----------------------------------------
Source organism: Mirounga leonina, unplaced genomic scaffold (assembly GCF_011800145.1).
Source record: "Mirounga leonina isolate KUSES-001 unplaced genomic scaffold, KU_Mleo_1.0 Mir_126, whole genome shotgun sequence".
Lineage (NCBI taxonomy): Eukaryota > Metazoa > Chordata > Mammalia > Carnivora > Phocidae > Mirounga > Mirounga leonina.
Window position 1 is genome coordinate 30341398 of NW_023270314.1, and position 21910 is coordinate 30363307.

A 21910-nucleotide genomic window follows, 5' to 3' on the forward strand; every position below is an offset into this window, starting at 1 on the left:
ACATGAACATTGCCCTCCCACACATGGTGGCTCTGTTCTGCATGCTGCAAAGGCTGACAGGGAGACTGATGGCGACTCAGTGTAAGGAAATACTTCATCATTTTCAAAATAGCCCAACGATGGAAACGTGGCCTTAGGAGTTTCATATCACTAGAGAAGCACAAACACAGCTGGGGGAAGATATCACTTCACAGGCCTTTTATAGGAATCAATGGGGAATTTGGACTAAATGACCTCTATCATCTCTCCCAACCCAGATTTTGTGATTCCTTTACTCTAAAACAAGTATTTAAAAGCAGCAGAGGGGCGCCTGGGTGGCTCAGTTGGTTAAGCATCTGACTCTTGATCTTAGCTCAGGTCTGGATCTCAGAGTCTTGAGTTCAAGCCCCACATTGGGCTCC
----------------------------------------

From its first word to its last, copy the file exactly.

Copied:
Source organism: Mirounga leonina, unplaced genomic scaffold (assembly GCF_011800145.1).
Source record: "Mirounga leonina isolate KUSES-001 unplaced genomic scaffold, KU_Mleo_1.0 Mir_126, whole genome shotgun sequence".
Lineage (NCBI taxonomy): Eukaryota > Metazoa > Chordata > Mammalia > Carnivora > Phocidae > Mirounga > Mirounga leonina.
Window position 1 is genome coordinate 30341398 of NW_023270314.1, and position 21910 is coordinate 30363307.

A 21910-nucleotide genomic window follows, 5' to 3' on the forward strand; every position below is an offset into this window, starting at 1 on the left:
ACATGAACATTGCCCTCCCACACATGGTGGCTCTGTTCTGCATGCTGCAAAGGCTGACAGGGAGACTGATGGCGACTCAGTGTAAGGAAATACTTCATCATTTTCAAAATAGCCCAACGATGGAAACGTGGCCTTAGGAGTTTCATATCACTAGAGAAGCACAAACACAGCTGGGGGAAGATATCACTTCACAGGCCTTTTATAGGAATCAATGGGGAATTTGGACTAAATGACCTCTATCATCTCTCCCAACCCAGATTTTGTGATTCCTTTACTCTAAAACAAGTATTTAAAAGCAGCAGAGGGGCGCCTGGGTGGCTCAGTTGGTTAAGCATCTGACTCTTGATCTTAGCTCAGGTCTGGATCTCAGAGTCTTGAGTTCAAGCCCCACATTGGGCTCC